Last year there was a slim hope that the conflict could be resolved peacefully. Now it is clear that Russia is only interested in escalating violence. The illusory peace sought by German Chancellor Angela Merkel and French President François Hollande has merely bought Russia and the separatists more time. The idea that Moscow is committed to a peaceful resolution to the war in eastern Ukraine is fanciful. In fact, the only way out that Moscow sees is to defeat the Ukrainian military as quickly as possible, thereby compelling Kyiv to concede defeat.
In 2014, it was unclear in which direction Ukraine was heading. This is no longer the case. The Ukrainian people have demonstrated, whether on the streets of the Maidan or through the ballot box, that they see their future in the West, not under Russian domination. As recently as one year ago, closer ties with the West were discouraged by Ukraine’s leaders. Since the disposal of Russian-backed Ukrainian President Viktor Yanukovich last February this has all changed.
When Russia first started backing the separatists, the situation on the ground was chaotic. Nobody knew how far the separatists would go and when they would be stopped. The Ukrainian military was in disarray. Flooding the battlefield with advanced Western weaponry would have been dangerous. The situation is now different. There is a front line and a traditional linear battlefield. The Ukrainian military has been able to defend territory and in some cases retake land that was previously lost.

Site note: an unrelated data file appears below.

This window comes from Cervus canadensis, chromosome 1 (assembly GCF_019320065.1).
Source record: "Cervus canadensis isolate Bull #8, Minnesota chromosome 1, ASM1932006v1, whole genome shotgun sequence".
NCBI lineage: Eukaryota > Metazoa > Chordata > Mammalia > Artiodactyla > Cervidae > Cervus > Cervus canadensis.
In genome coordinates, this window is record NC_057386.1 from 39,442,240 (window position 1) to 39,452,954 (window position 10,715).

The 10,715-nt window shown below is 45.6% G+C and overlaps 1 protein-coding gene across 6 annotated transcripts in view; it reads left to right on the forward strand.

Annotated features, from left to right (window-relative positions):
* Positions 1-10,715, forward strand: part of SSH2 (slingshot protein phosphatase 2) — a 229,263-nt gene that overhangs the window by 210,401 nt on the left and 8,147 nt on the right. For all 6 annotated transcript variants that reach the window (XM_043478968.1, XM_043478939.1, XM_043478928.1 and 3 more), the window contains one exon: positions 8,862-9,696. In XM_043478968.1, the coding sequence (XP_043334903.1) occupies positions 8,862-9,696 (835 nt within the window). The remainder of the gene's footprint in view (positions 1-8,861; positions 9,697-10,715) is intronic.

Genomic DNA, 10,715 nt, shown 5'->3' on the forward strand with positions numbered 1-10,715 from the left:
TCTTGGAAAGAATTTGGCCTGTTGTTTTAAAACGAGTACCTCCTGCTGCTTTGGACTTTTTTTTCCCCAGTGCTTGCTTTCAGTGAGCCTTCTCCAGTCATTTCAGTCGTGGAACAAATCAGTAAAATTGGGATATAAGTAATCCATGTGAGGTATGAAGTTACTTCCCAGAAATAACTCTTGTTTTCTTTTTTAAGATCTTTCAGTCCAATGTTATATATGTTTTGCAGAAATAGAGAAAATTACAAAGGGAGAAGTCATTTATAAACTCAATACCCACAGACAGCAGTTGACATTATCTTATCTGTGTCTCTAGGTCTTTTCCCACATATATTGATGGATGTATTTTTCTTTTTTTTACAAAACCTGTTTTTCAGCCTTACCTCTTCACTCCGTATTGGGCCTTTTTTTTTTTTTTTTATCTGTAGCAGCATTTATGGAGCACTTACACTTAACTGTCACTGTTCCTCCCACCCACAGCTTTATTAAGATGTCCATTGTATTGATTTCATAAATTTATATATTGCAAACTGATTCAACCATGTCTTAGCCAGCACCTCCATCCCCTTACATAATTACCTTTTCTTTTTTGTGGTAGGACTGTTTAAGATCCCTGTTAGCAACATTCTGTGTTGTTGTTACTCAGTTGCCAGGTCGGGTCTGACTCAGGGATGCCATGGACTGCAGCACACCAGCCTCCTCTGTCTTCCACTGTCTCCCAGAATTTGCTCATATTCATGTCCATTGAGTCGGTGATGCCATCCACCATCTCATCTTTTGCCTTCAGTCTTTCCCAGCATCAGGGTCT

The exact types of weapons needed are best determined by experts on the ground who have detailed knowledge of the local security situation, the capabilities of the Ukrainian military, and the capabilities of both the separatists and the Russian forces supporting their attacks. Generally speaking, the following defensive capabilities are urgently needed by the Ukrainian military:
Defensive weapons alone are not a panacea, but they can be an effective part of a larger strategy on the part of the West. Since Ukraine is not a NATO member it does not enjoy a security guarantee from the United States. However, the situation is not black and white: The alternative to direct U.S. military intervention is not to do nothing. In addition to providing defensive weapons, the U.S. can help Ukraine by: